11 July, 2016
Perception of Facilities Management is changing from “glorified custodian” to strategic business partner
In a cosmopolitan business hub like Hong Kong, the way we work is changing, and at an ever faster rate. With this evolution has come growing demand for employee-centric workplaces and well-managed facilities that promote employee wellness, reduce turnover, and boost productivity as well as a brand's bottom line.
Facilities Management (FM) professionals are casting away outdated perceptions that they are "glorified custodians" merely responsible for cleaning and security, and are changing the conversation in the C-Suite to advance their strategic value to companies.
A recent white paper, 'Redefining the Executive View of Facility Management' released by JLL in conjunction with the International Facility Management Association (IFMA), shows that "an emerging emphasis on facilities as brand extensions has similarly tied the FM function to the larger scope of core business activities."
"We have been able to demonstrate that as a dedicated facilities management provider we are able to bring best practices and value to the table that companies may not be able to generate internally," says
Annie Wang, Regional Director with JLL's
Integrated Facilities Management team.
Rapid advances in technology, data and analytics give Facility Managers tools to prove their strategic value in an increasingly data-driven business environment. Furthermore, with companies putting ever greater emphasis on increasing productivity, as well as attracting and retaining top talent, it is crucial for facilities managers to be able to measure and demonstrate their facilities' role in employee experience.
"Maintaining or replacing a facility's air conditioning or ventilation system might seem like an additional cost to executives," explains Wang. "But if that system reduces sick days or makes the facility a more pleasant place for people to work, then we should encourage them to consider the net savings and the increase in workers' productiveness. There are lots of examples like that where FM can make a difference."
In addition to their technical and business skills, Facility Managers also need to develop their soft skills, such as effective relationship management, communication, collaboration and problem-solving. Armed with these qualities they can align a company's commercial real estate (CRE) function with its core business model.
"Clients should focus their efforts on their core business, but we can keep their facilities in operational mode to support that key business, whether the facilities are banks, trading floors or factories," adds Wang.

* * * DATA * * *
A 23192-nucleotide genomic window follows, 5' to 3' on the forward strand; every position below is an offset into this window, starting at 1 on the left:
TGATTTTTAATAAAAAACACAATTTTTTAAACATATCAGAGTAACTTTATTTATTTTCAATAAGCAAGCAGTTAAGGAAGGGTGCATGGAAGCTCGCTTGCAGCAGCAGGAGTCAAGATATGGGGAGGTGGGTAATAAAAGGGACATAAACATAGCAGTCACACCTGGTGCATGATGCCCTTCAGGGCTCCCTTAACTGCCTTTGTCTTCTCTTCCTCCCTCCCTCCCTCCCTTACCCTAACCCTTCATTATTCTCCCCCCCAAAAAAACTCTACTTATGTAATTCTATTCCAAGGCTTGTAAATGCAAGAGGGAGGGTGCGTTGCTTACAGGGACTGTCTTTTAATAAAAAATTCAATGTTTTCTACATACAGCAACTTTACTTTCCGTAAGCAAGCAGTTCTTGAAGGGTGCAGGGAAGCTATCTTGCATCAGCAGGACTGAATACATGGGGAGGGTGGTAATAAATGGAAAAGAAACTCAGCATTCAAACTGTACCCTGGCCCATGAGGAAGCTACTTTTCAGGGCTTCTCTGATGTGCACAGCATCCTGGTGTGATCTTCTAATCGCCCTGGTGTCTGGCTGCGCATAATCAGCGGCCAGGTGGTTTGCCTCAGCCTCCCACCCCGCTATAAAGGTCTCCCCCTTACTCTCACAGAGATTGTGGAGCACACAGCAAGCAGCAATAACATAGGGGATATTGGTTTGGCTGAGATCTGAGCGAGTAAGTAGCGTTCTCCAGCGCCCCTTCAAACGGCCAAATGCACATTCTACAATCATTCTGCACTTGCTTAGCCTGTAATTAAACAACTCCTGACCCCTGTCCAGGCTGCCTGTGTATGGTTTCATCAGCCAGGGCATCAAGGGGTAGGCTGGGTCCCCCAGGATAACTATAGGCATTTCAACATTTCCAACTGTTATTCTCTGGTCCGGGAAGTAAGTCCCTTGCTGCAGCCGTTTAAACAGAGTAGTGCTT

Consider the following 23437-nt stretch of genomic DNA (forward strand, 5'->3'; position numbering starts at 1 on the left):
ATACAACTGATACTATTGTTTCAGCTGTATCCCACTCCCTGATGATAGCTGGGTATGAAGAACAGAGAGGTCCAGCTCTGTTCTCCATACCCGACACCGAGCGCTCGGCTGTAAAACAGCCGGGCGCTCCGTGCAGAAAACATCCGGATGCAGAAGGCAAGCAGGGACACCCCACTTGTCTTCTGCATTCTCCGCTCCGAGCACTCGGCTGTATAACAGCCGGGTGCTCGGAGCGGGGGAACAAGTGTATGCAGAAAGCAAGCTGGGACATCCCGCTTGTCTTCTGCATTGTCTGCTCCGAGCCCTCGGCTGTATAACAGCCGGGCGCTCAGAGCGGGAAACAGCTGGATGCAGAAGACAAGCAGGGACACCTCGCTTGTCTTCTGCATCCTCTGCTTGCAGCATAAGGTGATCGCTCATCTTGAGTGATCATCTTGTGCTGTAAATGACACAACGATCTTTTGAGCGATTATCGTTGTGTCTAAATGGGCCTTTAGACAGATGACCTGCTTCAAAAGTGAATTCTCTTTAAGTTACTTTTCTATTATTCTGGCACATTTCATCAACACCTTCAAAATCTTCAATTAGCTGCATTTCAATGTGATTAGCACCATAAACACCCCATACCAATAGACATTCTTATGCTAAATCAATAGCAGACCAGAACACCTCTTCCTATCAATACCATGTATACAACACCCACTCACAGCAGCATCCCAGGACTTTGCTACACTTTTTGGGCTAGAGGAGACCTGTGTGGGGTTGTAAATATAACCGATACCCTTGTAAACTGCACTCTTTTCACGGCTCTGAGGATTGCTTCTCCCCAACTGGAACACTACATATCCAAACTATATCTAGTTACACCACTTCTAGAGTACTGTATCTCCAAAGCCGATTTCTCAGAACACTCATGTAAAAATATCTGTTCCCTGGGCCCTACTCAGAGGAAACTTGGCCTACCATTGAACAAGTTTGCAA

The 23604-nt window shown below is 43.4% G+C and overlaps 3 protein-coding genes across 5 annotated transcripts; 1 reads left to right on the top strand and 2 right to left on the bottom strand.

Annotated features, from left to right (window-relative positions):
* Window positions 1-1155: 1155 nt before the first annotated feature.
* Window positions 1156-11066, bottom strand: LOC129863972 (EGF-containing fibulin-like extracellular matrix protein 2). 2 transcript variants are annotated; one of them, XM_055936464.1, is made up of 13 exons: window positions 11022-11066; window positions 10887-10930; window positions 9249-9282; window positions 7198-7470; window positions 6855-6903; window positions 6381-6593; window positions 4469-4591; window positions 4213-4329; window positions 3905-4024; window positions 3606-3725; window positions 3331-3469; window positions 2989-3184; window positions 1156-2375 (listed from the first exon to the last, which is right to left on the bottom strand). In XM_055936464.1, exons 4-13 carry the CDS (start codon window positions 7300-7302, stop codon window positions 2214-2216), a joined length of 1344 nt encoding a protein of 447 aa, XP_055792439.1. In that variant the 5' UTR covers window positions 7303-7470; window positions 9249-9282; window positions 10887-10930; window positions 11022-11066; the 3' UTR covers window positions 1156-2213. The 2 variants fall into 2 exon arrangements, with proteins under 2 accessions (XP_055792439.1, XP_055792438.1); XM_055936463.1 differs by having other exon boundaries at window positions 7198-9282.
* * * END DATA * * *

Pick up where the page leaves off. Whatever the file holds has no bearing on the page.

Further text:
JLL's clients include multi-nationals such as HSBC, Hang Seng Bank and Cathay Pacific, as well as data and logistics centres, and educational establishments like Hong Kong University and Harrow International School's Hong Kong campus.
"We have clients where we service their entire regional real estate portfolio; where the client has just one member of staff managing the contract and the thousands of employees working on site are provided by JLL," explains Wang. "We also signed up CLP Power in April, so in a way we are responsible for power supply to more than 80 per cent of Hong Kong."
On the mainland, client demands differ – with around 50 per cent of facilities management deals originating in the manufacturing sector.
"In China everything is licenses and qualifications, so JLL as a firm now has the highest qualification in terms of Property and Facility Management provision. It's a Grade A certification, and with this license we're able to service our clients anywhere in China," details Wang, explaining that JLL has tailored its working practices to align with the mainland market.
In addition to traditional facilities management service offerings, Wang has witnessed increasing demand for JLL consultancy to improve the management of existing facilities. The company has been hired by large organisations such as the Hong Kong Science Park and the Hong Kong Jockey Club in this capacity.
However, there is still much work to be done to promote the status of Facility Managers.
"That requires us, as FM professionals, to keep pushing ourselves to be recognised as a high-value service. But it really comes down to awareness of the importance of FM," concludes Wang, admitting the industry needs new blood from technologically minded millennials to meet the needs of an evolving business environment.Cost reduction, risk management, and ensuring that operations and maintenance are run efficiently remain at the heart of facilities management. Yet Facility Managers who fail to embrace their new strategic role, as well as to build their team's skill set, risk being left behind.
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Integrated Facilities Management services here, or contact
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